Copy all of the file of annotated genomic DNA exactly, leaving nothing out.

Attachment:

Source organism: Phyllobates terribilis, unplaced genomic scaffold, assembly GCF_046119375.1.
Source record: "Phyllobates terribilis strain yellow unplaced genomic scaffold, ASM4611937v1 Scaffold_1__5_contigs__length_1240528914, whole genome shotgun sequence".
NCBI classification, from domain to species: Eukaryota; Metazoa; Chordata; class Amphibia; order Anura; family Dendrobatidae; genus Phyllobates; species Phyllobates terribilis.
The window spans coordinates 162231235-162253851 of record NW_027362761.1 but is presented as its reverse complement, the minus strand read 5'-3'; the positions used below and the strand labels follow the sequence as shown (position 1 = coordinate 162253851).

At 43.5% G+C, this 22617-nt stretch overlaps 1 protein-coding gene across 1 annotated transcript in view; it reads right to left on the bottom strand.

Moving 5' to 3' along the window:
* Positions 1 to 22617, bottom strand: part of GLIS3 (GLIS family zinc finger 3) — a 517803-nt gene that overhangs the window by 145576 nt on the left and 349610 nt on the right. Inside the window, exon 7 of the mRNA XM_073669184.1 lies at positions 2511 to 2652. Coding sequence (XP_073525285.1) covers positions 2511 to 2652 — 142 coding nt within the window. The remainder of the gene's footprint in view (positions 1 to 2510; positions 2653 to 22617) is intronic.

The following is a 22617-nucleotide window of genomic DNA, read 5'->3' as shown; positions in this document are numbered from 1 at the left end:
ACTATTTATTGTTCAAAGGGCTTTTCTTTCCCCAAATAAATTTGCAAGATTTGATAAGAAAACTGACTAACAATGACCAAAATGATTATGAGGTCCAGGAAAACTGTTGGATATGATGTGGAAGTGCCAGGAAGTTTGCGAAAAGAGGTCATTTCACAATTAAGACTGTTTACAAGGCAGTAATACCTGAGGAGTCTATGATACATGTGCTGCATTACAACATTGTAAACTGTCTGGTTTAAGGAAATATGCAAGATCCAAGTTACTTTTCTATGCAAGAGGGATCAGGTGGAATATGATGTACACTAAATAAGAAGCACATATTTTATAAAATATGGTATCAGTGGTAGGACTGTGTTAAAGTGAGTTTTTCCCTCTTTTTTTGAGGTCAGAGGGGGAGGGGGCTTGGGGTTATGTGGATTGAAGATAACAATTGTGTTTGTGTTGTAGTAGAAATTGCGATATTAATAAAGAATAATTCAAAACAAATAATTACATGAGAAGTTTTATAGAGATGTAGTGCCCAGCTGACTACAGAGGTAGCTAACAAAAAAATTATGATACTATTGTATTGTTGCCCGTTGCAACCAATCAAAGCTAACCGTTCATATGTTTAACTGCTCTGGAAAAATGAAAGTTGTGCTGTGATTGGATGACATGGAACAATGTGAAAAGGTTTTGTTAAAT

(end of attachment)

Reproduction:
Source organism: Phyllobates terribilis, unplaced genomic scaffold, assembly GCF_046119375.1.
Source record: "Phyllobates terribilis strain yellow unplaced genomic scaffold, ASM4611937v1 Scaffold_1__5_contigs__length_1240528914, whole genome shotgun sequence".
NCBI classification, from domain to species: Eukaryota; Metazoa; Chordata; class Amphibia; order Anura; family Dendrobatidae; genus Phyllobates; species Phyllobates terribilis.
The window spans coordinates 162231235-162253851 of record NW_027362761.1 but is presented as its reverse complement, the minus strand read 5'-3'; the positions used below and the strand labels follow the sequence as shown (position 1 = coordinate 162253851).

At 43.5% G+C, this 22617-nt stretch overlaps 1 protein-coding gene across 1 annotated transcript in view; it reads right to left on the bottom strand.

Moving 5' to 3' along the window:
* Positions 1 to 22617, bottom strand: part of GLIS3 (GLIS family zinc finger 3) — a 517803-nt gene that overhangs the window by 145576 nt on the left and 349610 nt on the right. Inside the window, exon 7 of the mRNA XM_073669184.1 lies at positions 2511 to 2652. Coding sequence (XP_073525285.1) covers positions 2511 to 2652 — 142 coding nt within the window. The remainder of the gene's footprint in view (positions 1 to 2510; positions 2653 to 22617) is intronic.

The following is a 22617-nucleotide window of genomic DNA, read 5'->3' as shown; positions in this document are numbered from 1 at the left end:
ACTATTTATTGTTCAAAGGGCTTTTCTTTCCCCAAATAAATTTGCAAGATTTGATAAGAAAACTGACTAACAATGACCAAAATGATTATGAGGTCCAGGAAAACTGTTGGATATGATGTGGAAGTGCCAGGAAGTTTGCGAAAAGAGGTCATTTCACAATTAAGACTGTTTACAAGGCAGTAATACCTGAGGAGTCTATGATACATGTGCTGCATTACAACATTGTAAACTGTCTGGTTTAAGGAAATATGCAAGATCCAAGTTACTTTTCTATGCAAGAGGGATCAGGTGGAATATGATGTACACTAAATAAGAAGCACATATTTTATAAAATATGGTATCAGTGGTAGGACTGTGTTAAAGTGAGTTTTTCCCTCTTTTTTTGAGGTCAGAGGGGGAGGGGGCTTGGGGTTATGTGGATTGAAGATAACAATTGTGTTTGTGTTGTAGTAGAAATTGCGATATTAATAAAGAATAATTCAAAACAAATAATTACATGAGAAGTTTTATAGAGATGTAGTGCCCAGCTGACTACAGAGGTAGCTAACAAAAAAATTATGATACTATTGTATTGTTGCCCGTTGCAACCAATCAAAGCTAACCGTTCATATGTTTAACTGCTCTGGAAAAATGAAAGTTGTGCTGTGATTGGATGACATGGAACAATGTGAAAAGGTTTTGTTAAAT